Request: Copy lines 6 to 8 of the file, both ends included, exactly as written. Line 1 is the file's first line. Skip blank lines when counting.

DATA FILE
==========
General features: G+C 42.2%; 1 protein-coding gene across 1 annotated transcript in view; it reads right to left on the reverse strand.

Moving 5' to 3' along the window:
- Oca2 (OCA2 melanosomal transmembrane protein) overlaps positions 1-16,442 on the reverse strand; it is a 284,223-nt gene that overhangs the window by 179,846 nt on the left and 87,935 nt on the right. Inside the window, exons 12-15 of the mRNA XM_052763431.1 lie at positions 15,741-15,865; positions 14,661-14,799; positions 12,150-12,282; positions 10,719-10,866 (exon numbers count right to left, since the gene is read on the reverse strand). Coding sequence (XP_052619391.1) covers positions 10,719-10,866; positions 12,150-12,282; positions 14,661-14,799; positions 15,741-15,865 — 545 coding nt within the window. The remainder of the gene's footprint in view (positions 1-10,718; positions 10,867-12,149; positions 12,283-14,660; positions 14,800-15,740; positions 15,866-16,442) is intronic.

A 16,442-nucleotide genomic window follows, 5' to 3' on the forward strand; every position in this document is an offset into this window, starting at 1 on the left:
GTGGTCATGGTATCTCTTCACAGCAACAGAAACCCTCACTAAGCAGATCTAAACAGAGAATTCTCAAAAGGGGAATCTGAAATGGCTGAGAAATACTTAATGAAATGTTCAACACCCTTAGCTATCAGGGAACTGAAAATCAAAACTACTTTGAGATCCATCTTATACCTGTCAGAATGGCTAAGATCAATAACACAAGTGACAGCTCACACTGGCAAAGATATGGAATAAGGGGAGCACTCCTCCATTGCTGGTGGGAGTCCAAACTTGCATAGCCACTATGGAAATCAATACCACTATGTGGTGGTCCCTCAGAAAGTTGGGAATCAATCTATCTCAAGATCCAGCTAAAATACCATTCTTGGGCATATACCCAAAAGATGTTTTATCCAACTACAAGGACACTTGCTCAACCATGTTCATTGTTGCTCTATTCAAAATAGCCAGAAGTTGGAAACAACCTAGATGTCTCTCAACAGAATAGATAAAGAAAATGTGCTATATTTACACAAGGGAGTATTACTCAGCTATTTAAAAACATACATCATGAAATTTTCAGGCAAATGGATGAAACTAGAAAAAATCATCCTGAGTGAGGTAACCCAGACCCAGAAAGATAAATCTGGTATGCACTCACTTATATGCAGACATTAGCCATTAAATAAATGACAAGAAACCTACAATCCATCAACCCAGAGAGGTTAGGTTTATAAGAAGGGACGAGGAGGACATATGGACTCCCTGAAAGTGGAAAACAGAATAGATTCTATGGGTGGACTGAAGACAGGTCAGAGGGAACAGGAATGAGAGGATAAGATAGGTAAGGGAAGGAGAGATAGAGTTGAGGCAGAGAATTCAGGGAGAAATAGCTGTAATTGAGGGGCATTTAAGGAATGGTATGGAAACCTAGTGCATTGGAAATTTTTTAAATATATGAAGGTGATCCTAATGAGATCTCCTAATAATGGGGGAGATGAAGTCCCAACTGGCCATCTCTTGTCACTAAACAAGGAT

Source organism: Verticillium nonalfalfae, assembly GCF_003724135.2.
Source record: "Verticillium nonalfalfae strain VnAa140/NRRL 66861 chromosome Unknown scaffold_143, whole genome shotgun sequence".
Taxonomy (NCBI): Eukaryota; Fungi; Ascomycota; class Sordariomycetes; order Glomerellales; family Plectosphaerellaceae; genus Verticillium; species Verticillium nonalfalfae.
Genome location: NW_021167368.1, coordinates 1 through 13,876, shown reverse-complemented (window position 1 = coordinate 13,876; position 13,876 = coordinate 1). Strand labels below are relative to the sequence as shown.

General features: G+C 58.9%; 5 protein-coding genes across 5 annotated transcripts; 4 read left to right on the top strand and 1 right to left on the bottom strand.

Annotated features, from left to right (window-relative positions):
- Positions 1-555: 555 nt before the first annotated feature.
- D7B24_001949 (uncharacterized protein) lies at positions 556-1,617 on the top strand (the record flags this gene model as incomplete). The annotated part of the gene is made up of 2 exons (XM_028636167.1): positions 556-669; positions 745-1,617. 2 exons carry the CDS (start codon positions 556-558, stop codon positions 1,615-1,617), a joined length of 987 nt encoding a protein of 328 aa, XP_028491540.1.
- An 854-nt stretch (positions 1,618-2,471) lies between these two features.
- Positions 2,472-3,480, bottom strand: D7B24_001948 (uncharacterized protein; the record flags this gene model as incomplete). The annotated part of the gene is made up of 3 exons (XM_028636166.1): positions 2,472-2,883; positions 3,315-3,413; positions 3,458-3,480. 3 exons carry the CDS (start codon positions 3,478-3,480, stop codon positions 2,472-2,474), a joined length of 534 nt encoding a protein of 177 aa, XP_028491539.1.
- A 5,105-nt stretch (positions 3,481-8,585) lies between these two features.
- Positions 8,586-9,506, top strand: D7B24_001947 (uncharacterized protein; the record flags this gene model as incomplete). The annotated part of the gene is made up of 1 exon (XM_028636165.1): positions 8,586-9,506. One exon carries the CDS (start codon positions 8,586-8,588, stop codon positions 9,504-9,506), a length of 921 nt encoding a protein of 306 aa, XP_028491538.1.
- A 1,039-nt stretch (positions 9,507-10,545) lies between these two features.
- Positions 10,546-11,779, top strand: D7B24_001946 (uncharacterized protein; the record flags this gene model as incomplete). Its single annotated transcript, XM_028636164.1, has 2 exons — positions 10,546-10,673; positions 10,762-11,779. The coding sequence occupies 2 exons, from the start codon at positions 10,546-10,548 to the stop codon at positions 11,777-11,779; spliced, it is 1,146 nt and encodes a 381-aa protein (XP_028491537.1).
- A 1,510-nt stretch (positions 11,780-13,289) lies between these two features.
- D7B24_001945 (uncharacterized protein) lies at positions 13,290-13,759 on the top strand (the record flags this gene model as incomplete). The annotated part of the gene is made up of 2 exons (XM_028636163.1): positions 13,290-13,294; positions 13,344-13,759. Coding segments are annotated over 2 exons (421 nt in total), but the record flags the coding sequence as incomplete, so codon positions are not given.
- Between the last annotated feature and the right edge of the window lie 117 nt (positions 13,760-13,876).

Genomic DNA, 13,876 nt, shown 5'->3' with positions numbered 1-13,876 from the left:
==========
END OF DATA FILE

Source organism: Verticillium nonalfalfae, assembly GCF_003724135.2.
Source record: "Verticillium nonalfalfae strain VnAa140/NRRL 66861 chromosome Unknown scaffold_143, whole genome shotgun sequence".
Taxonomy (NCBI): Eukaryota; Fungi; Ascomycota; class Sordariomycetes; order Glomerellales; family Plectosphaerellaceae; genus Verticillium; species Verticillium nonalfalfae.